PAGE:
Volvo pushes further on self-driving tests image

After announcing plans to begin self-driving trials in China next year, Volvo also revealed its intentions of launching similar projects in the United States as well.

Last week, the Swedish brand owned by China’s Geely said it would launch an experiment in China to involve up to 100 cars in which local drivers will test self-driving cars on public roads in everyday driving conditions. Furthermore, Volvo is also aiming to deploy its autonomous vehicles in the United States, Automotive News reports. “Our ambition is to have a similar project also in the United States,” Lex Kerssemakers, CEO of Volvo Cars of North America said in an interview at the National Automobile Dealers Association convention in the US.

The company has not yet set a timeframe for this move. “When? I do not know. It is very premature. It is in the very early stages,” he added. It will definitely follow Volvo’s initial strategy to tests 100 self-driving XC90 SUVs on certain roads around the company’s hometown of Gothenburg. Kerssemakers said the United States, with its big cities and traffic, is well-suited for drive-assist systems and autonomous driving. The brand has pledged to further develop autonomous systems as part of its commitment that no one will be seriously injured or killed in a new Volvo by the end of the decade.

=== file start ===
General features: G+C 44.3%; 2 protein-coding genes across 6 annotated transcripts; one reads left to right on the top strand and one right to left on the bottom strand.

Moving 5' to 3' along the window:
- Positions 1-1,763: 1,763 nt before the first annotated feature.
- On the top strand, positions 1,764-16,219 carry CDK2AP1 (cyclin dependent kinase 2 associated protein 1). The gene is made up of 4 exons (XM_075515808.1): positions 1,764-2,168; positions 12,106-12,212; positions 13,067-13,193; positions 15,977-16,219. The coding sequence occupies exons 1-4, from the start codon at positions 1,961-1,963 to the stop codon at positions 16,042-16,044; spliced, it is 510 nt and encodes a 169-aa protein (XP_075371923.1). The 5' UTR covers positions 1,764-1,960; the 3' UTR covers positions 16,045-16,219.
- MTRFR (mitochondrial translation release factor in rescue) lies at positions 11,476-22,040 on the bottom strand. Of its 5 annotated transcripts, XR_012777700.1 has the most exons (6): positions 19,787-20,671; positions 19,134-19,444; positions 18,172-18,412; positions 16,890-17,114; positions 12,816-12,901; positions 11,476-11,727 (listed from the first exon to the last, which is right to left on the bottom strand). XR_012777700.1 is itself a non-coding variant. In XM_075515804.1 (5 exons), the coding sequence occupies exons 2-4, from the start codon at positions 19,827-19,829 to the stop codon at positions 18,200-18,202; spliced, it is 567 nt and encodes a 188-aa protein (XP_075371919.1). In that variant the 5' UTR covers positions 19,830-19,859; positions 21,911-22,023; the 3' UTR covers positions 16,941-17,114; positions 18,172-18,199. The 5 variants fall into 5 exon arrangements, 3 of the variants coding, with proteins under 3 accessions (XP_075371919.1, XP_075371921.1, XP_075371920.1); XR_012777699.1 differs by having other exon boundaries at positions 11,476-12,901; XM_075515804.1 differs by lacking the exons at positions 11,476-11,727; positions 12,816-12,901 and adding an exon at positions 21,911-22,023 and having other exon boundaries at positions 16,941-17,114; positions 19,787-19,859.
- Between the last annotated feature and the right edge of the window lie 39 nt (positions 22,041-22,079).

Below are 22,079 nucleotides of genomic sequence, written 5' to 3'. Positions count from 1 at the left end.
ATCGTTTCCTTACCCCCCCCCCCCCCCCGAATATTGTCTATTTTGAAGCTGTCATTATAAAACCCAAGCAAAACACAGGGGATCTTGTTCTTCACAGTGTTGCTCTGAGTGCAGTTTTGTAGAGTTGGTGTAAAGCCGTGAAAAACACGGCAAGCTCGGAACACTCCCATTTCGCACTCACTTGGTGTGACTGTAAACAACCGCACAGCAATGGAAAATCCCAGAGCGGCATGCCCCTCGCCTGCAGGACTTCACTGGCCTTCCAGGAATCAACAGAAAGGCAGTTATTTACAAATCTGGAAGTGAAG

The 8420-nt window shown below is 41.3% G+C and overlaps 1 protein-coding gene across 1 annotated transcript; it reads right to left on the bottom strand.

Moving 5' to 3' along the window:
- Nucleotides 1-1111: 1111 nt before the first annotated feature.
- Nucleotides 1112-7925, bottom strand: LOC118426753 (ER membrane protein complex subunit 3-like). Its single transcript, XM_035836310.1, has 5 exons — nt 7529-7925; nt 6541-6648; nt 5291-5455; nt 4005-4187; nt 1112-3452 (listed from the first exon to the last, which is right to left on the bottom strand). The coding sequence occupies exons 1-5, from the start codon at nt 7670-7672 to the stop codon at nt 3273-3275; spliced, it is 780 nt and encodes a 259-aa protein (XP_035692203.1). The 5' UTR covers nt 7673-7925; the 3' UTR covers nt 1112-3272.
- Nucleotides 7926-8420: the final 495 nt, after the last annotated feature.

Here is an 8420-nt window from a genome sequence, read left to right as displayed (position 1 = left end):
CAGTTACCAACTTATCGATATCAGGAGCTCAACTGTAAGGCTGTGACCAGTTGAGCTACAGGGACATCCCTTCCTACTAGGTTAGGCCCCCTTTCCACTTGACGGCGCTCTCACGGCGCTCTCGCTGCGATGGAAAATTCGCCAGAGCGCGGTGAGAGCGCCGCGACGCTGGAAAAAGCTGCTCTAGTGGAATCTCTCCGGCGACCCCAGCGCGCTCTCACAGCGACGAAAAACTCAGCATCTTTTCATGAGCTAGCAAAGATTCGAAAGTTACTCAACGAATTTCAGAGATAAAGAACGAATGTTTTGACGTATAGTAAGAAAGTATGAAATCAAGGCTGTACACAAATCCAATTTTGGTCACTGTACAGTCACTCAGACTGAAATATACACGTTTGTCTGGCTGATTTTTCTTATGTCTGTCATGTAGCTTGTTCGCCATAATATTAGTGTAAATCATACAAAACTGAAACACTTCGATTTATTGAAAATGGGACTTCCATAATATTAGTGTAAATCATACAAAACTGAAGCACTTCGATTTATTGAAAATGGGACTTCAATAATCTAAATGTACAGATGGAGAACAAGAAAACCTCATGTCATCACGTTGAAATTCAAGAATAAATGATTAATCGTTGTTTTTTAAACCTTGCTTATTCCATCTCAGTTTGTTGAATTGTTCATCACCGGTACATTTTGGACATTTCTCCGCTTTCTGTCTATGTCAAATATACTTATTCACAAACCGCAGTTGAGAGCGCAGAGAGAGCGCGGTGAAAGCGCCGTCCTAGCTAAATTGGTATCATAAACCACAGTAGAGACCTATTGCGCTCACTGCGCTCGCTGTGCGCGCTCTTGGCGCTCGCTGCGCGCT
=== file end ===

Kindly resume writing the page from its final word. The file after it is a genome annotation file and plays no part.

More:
Volvo’s latest models, the S90 premium saloon and the XC90 SUV, come packed with an advanced semi-autonomous drive feature, Pilot Assist – a system which gives gentle steering inputs to keep the car properly aligned within lane markings up to motorway speeds of around 130 km/h.

Via Automotive News